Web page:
Republicans should draft legislation on each and every one of these proposals and send them to the president for his signature.
What adjectives did Mitt pencil into his draft before landing on that one?
In France, we are supposed to salve our consciences with the knowledge that draft horses are raised to be eaten.
It may sound vaguely threatening, but certainly not as frightening as the scenario I described in the draft 2011 speech.
He does his first draft, and then you make a pass at it, and then is there head-butting after?
The draft was still crushed in her hand when she mounted the beloved horse, whose name now was Shiel.
When you kill off all your present army, you must git up a draft.
If the design be good, and the draft be true, the colouring is the first beauty that strikes the eye.
In the first draft of his will Shakespeare did not mention his wife.
A committee was appointed to draft the constitution and by-laws to govern said society.
c.1500, spelling variant of draught (q.v.) to reflect change in pronunciation. Among the senses that have gone with this form of the word in American English, the meaning "rough copy of a writing" (something "drawn") is attested from 14c.; that of "preliminary sketch from which a final copy is made" is from 1520s; that of "flow of a current of air" is from c.1770. Of beer from the 1830s, in reference to the method of "drawing" it from the cask. Sense in bank draft is from 1745. The meaning "a drawing off a group for special duty" is from 1703, in U.S. especially of military service; the verb in this sense first recorded 1714. Related: Drafted; drafting.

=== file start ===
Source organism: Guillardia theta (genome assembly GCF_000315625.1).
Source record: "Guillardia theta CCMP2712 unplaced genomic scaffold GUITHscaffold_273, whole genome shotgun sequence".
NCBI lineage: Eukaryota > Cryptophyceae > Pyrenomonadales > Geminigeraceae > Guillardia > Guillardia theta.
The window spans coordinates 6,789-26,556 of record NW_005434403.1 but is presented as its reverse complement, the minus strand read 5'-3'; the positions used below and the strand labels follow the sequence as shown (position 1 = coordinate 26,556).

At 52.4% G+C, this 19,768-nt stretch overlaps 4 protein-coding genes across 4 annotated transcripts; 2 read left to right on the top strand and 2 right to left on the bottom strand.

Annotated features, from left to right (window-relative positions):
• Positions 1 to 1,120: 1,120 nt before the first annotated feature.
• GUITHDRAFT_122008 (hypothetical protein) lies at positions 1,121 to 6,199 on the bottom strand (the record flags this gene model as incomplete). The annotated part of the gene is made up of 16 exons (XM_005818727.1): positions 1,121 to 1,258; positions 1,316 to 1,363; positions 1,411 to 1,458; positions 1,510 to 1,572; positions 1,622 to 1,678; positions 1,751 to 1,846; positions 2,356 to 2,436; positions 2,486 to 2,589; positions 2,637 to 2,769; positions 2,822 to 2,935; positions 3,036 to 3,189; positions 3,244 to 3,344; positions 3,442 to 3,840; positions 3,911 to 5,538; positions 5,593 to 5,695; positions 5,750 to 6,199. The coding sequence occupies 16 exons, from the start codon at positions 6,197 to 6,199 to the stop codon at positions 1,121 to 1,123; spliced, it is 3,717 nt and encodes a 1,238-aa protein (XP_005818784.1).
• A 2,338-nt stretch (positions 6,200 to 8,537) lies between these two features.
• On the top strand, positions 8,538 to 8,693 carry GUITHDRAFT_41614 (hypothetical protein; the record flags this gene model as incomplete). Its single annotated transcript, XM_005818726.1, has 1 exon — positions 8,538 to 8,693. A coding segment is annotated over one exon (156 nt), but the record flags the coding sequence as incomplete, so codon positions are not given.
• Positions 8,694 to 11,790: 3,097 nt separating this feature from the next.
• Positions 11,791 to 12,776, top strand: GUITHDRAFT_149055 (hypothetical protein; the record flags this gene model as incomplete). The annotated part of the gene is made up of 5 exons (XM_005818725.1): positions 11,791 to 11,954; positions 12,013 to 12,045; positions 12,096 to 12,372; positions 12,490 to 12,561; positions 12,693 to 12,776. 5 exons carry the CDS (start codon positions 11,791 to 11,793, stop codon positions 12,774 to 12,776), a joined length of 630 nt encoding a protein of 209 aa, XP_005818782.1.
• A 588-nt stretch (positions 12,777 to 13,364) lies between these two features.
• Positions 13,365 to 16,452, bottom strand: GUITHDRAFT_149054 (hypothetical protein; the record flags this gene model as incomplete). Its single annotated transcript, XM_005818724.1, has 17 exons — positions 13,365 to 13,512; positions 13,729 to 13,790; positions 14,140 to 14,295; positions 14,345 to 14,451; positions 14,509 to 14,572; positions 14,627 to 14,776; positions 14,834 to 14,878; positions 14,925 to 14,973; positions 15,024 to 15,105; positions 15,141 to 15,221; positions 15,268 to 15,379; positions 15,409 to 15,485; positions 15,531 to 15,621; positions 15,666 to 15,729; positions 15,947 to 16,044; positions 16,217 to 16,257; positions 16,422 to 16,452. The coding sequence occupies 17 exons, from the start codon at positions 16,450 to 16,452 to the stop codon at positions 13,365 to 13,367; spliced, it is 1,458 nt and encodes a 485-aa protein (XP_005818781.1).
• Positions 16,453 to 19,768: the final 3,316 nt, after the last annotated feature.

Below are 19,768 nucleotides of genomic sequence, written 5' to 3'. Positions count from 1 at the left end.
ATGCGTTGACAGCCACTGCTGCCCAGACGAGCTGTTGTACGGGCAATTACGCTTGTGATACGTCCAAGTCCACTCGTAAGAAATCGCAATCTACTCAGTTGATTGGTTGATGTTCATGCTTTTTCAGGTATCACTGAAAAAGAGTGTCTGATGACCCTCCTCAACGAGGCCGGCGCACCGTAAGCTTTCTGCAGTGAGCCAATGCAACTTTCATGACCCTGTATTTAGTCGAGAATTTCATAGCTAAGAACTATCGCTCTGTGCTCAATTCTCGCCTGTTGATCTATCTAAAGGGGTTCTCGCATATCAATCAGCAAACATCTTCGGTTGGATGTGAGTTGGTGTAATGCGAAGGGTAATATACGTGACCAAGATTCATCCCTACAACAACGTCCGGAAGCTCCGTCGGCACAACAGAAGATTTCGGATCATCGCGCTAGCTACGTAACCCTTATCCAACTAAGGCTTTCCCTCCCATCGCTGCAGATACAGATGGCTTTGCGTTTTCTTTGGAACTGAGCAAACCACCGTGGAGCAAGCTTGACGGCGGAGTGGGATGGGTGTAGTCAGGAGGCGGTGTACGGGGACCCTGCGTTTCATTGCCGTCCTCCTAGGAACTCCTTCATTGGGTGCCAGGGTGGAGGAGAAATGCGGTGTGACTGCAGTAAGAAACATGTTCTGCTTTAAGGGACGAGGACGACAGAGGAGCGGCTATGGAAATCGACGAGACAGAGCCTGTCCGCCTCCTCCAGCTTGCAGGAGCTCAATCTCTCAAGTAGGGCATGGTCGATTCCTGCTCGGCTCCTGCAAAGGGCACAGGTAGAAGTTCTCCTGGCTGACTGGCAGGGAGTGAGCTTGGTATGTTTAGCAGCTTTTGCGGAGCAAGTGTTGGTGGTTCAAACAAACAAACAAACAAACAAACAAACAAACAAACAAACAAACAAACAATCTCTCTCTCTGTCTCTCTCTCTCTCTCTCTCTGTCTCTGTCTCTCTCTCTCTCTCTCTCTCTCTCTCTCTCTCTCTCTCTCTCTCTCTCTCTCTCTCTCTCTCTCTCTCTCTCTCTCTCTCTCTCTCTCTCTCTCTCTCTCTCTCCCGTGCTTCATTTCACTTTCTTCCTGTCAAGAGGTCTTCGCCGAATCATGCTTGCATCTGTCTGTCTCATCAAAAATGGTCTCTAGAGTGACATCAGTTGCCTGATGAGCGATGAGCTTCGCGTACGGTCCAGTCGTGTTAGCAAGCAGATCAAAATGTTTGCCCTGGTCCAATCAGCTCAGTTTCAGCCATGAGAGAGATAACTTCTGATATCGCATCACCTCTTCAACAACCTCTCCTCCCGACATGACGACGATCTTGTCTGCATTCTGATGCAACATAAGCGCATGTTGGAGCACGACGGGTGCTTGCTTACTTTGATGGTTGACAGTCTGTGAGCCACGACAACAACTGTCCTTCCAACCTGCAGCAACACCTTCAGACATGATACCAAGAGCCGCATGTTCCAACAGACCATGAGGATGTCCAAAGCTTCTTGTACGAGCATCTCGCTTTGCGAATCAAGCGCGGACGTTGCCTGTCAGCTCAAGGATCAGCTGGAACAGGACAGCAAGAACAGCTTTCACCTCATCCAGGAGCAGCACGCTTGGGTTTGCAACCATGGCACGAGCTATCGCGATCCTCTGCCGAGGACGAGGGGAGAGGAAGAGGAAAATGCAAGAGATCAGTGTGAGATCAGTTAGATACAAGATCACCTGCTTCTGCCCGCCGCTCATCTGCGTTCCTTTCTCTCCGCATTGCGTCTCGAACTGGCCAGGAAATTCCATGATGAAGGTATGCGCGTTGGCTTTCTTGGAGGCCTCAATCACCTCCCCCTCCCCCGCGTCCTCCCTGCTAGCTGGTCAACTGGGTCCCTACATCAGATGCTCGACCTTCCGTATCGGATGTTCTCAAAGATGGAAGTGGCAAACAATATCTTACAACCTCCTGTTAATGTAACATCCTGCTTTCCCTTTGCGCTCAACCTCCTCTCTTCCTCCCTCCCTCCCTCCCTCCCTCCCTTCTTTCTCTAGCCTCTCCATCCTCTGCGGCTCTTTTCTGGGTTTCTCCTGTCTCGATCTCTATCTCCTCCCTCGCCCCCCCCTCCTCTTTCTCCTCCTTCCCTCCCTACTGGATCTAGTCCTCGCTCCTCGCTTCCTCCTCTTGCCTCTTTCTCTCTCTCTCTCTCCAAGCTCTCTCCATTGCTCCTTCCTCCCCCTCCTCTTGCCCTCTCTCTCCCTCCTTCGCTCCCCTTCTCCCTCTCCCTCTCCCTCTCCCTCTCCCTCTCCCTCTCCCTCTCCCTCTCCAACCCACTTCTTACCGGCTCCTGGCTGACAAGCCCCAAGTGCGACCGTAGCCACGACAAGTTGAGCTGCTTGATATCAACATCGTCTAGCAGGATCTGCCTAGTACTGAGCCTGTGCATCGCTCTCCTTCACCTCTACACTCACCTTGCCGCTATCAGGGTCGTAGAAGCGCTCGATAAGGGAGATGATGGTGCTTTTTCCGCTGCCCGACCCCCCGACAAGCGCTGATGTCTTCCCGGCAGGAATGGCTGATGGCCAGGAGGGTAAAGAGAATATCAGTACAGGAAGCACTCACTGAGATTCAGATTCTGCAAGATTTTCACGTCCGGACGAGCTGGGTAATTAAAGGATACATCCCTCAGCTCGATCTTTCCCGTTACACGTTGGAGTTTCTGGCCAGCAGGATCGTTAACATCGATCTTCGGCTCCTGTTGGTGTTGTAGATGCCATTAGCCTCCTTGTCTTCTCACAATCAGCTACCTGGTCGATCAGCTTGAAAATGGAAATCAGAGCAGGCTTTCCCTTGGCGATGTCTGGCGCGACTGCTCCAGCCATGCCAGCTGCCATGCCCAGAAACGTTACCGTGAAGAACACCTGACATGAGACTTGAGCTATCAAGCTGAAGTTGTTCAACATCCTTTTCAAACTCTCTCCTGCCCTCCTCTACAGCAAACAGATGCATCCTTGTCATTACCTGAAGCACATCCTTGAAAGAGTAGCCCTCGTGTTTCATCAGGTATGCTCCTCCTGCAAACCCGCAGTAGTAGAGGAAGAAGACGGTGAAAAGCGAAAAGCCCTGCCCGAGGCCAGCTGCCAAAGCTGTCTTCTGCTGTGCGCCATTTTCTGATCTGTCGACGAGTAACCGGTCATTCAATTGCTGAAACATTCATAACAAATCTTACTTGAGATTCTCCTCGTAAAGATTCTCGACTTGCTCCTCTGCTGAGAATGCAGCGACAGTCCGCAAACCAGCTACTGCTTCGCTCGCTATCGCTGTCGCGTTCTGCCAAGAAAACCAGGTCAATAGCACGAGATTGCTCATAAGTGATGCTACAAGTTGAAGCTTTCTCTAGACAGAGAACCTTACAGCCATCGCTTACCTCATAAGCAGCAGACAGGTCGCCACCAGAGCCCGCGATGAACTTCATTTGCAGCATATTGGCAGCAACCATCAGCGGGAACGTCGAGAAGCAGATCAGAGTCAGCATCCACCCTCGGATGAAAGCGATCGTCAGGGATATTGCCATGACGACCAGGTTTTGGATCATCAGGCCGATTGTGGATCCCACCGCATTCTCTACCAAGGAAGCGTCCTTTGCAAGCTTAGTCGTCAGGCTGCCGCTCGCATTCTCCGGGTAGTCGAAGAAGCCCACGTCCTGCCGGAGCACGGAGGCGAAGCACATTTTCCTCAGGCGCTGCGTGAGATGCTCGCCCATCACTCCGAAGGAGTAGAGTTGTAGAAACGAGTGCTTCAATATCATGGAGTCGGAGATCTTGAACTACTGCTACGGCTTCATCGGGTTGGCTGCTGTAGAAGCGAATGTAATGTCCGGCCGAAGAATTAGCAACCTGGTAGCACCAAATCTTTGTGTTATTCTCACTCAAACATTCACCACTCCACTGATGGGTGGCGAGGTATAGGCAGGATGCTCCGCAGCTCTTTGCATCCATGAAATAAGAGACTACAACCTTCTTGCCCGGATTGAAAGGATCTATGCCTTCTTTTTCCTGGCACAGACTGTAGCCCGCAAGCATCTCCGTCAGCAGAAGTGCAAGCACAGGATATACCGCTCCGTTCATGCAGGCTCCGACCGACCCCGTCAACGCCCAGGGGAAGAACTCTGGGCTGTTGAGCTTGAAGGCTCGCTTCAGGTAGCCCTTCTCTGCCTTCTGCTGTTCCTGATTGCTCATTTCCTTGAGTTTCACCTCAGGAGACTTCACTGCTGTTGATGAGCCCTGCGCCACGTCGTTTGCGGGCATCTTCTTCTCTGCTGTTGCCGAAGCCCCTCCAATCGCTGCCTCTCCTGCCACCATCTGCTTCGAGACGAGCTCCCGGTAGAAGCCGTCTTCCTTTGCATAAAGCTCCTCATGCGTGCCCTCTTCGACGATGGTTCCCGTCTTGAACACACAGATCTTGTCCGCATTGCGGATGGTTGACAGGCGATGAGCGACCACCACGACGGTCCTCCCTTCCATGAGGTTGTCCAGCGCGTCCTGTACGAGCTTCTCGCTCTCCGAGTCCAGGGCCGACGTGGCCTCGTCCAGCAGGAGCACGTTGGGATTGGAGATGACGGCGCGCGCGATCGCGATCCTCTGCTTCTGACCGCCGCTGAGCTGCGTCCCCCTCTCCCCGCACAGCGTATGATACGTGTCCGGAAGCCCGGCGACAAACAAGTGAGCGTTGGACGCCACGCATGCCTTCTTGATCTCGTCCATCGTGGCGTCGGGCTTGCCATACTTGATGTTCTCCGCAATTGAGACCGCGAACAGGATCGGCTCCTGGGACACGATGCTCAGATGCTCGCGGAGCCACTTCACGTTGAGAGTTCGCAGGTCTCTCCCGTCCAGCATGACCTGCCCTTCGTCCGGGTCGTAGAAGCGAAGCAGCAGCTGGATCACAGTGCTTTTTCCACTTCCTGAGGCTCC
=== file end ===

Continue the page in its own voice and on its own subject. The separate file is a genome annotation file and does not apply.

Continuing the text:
A measured portion of a liquid or aerosol medication; a dose.
A preliminary version of a book, speech, essay, or outline.
A system for selecting young men for compulsory military service, administered in the United States by the Selective Service System. At present the United States relies on a volunteer military and does not have a draft, though young men are required by law to register with the Selective Service. (See also conscientious objector and draft dodger.)
To drive close behind a vehicle so as to be drawn by reduced air pressure: The point person takes on the wind, allowing those behind him to draft and save as much as 20% of their energy (1970s+ Car racing)